Fredi Gonzalez gathered his boys and asked them to listen. He doesn't do this often, so the Florida Marlins paused their iPods, put down their books, averted their eyes from the scouting videos and offered their attention.
All spring, Gonzalez had preached the same thing: Set the tone early.
It was his catchphrase. He said it every day. If a player didn't understand this, he wasn't listening. Gonzalez spat it like a pickup line.
So on opening day he decided to deliver his message one final time. The Marlins' manager stood in front of his players and told them how good they could be, reminded them how a hot start last season kept them in first place until May 31, and implored them: Set. The. Tone. Early.
And here they are, two weeks later, the talk of baseball and princes of the best division in the National League. Far from kings, sure – this being two weeks into the season and the Marlins carrying enough kids on their roster that one of the team's elders, Wes Helms, refers to his utility role as "babysitter/third baseman." The Marlins are 11-2, though, and not only have they set the tone early, they've blasted a clarion call to the rest of the NL East.
Fredi Gonzalez has the Marlins leading the NL East.
(Greg Fiume/Getty Images)
"Teams are going to realize the Florida Marlins are for real and they have to play us differently," Helms said. "That's what we want. We want to be known as the team to beat."
They're on their way, a group more than a year younger than the next-greenest team and teeming with the talent to compete with the rest of the division. Philadelphia may be the defending World Series winner, and the New York Mets may fall a whisker shy of being a $150 million team, and Atlanta may have overhauled its rotation in the offseason. None has matched the Marlins, operating on a $36.8 million payroll, the lowest in baseball for the third time in four years.
"Nobody in here is going to say we can beat them," Marlins starter Ricky Nolasco said. "We're not that type of team. We'll leave the talking to the Mets and Phillies and just go out and win.
"Saying something means absolutely nothing unless you do it."
Instead, the Marlins go out and win. And while it won't continue at an 85 percent clip – they re-entered the atmosphere with an 8-0 loss Monday to Pittsburgh in which they mustered two hits – Florida heeded Gonzalez's request.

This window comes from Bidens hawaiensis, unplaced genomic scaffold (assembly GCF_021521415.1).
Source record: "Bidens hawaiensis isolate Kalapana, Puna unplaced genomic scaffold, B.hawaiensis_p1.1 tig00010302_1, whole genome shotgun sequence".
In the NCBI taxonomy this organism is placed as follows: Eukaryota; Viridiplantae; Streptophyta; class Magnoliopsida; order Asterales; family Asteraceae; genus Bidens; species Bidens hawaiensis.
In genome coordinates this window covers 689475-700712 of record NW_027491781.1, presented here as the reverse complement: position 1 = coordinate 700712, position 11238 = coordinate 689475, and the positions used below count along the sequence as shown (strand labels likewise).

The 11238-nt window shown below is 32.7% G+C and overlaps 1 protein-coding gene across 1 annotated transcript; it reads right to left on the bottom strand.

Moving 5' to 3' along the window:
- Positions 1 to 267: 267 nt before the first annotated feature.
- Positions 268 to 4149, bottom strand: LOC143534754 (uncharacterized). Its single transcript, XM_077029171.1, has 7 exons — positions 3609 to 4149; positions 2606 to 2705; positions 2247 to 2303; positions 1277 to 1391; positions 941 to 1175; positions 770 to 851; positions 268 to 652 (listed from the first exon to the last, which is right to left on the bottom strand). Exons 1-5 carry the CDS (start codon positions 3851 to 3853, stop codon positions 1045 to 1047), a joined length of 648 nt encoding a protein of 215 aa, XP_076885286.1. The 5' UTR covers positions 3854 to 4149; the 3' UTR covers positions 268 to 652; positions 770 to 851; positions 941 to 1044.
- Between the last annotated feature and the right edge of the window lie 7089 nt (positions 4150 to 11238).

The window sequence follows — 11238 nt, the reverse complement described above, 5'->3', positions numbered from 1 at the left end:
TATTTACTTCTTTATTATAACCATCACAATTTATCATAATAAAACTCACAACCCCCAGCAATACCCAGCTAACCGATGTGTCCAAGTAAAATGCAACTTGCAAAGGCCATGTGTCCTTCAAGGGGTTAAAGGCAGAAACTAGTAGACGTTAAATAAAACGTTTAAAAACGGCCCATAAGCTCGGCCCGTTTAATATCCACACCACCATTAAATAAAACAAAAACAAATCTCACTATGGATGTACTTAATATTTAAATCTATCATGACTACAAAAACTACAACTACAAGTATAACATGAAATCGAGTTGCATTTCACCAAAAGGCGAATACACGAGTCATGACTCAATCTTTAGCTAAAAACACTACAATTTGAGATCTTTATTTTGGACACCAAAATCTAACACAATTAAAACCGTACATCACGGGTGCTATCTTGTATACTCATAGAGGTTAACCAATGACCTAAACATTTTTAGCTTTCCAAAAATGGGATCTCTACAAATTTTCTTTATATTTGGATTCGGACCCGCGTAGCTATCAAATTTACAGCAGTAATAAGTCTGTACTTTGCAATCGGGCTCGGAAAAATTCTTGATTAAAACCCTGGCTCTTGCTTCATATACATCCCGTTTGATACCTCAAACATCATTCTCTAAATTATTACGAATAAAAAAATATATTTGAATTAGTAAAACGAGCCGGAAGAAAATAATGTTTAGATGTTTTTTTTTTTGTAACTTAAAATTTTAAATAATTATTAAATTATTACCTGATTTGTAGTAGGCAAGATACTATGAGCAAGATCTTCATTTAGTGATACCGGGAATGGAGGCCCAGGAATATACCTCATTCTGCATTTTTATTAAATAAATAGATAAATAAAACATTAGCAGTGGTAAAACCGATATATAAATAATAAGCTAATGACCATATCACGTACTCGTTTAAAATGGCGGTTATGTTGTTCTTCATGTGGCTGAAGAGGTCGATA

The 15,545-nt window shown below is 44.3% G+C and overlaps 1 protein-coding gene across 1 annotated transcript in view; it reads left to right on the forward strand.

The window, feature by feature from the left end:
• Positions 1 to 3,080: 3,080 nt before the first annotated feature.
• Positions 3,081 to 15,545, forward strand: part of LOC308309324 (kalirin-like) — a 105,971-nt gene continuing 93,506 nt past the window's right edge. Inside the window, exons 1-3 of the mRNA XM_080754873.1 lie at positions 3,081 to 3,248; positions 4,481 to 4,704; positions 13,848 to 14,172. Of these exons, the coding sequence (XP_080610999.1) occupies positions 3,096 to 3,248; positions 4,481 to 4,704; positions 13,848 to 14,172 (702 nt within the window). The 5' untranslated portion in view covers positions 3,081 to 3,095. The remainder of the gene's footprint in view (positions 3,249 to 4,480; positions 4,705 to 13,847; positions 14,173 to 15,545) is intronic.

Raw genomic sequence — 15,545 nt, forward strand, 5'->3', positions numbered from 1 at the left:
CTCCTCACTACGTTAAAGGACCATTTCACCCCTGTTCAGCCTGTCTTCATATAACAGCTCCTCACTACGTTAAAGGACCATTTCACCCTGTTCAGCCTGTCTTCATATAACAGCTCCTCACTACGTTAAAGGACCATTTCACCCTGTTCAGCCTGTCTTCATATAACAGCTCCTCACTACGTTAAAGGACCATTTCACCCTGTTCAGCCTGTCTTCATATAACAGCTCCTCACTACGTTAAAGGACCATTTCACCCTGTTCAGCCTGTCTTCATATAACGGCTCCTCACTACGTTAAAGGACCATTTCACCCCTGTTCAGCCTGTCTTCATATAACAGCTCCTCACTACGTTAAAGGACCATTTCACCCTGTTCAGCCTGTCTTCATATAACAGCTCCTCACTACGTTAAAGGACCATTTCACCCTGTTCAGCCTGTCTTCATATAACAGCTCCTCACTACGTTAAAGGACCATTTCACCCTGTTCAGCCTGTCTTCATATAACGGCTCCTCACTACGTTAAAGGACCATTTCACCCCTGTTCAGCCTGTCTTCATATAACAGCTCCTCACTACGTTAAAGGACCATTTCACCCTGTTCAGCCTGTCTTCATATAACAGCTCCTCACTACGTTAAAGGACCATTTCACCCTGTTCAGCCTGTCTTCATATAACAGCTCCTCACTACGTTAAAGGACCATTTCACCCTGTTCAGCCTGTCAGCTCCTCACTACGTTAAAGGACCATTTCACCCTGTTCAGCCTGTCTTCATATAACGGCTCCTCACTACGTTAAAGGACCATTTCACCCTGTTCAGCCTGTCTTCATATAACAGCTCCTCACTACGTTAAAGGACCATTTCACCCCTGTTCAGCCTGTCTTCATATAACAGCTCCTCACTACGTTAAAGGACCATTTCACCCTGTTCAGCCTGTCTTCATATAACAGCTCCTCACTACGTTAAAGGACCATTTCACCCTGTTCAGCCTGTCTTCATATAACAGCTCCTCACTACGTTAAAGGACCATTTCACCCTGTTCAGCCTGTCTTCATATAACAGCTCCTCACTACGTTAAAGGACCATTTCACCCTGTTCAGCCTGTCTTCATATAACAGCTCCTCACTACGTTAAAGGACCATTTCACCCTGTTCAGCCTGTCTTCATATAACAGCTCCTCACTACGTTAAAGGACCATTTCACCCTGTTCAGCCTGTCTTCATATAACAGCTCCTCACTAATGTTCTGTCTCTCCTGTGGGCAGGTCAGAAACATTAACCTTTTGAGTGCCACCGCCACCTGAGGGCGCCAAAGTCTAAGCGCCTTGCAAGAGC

"Believe me," Gonzalez said, "I'm not that good of a speechmaker for it to come up that way."
It's not that Gonzalez doesn’t believe in proper motivation. It's just that … well, he has trouble grasping how good the Marlins have been. Though six of their wins were against hapless Washington, the final three came in such dramatic fashion that the Nationals overhauled their entire roster Sunday afternoon as a result.
At this point, Gonzalez wants to preserve whatever sort of mojo floats around the Marlins. Twice over the weekend, a clumsy reporter elbowed an item from Gonzalez's desk onto the floor. The second time, a caddy filled with pens cascaded onto the ground. Almost immediately, Gonzalez said: "Come over to Pittsburgh and knock something off my desk. I'll buy the ticket."
Marlins owner Jeffrey Loria.
(Doug Benc/Getty Images)
Superstition alone doesn't account for the Marlins' maturation into a contender. The confluence of so many kids ripening together, a starting rotation of pitchers finally healthy and a bullpen far exceeding expectations has been the formula thus far.
That the Marlins boast a roster full of talent is no surprise, not with Larry Beinfest and Mike Hill in charge. Florida's two top baseball executives are Picassos of the prospect, turning the trade into a necessary art form. With owner Jeffrey Loria intent on keeping the Marlins' payroll as low as possible, Florida often must deal established and talented players when arbitration hits in their fourth season – which leaves the team in a constant state of retooling and Gonzalez with the unenviable job of bringing stability to a team of free radicals.
Florida now has enough of an established core (to call them veterans would be an insult to the truly wizened) that the old clubhouse air, one of unhinged fun, has yielded to a more laid-back vibe.
"We've grown together as a team," said outfielder Jeremy Hermida, in his fourth season. "I know you can say that about a lot of teams, but we shared a common age and a common experience, and that makes it even more special.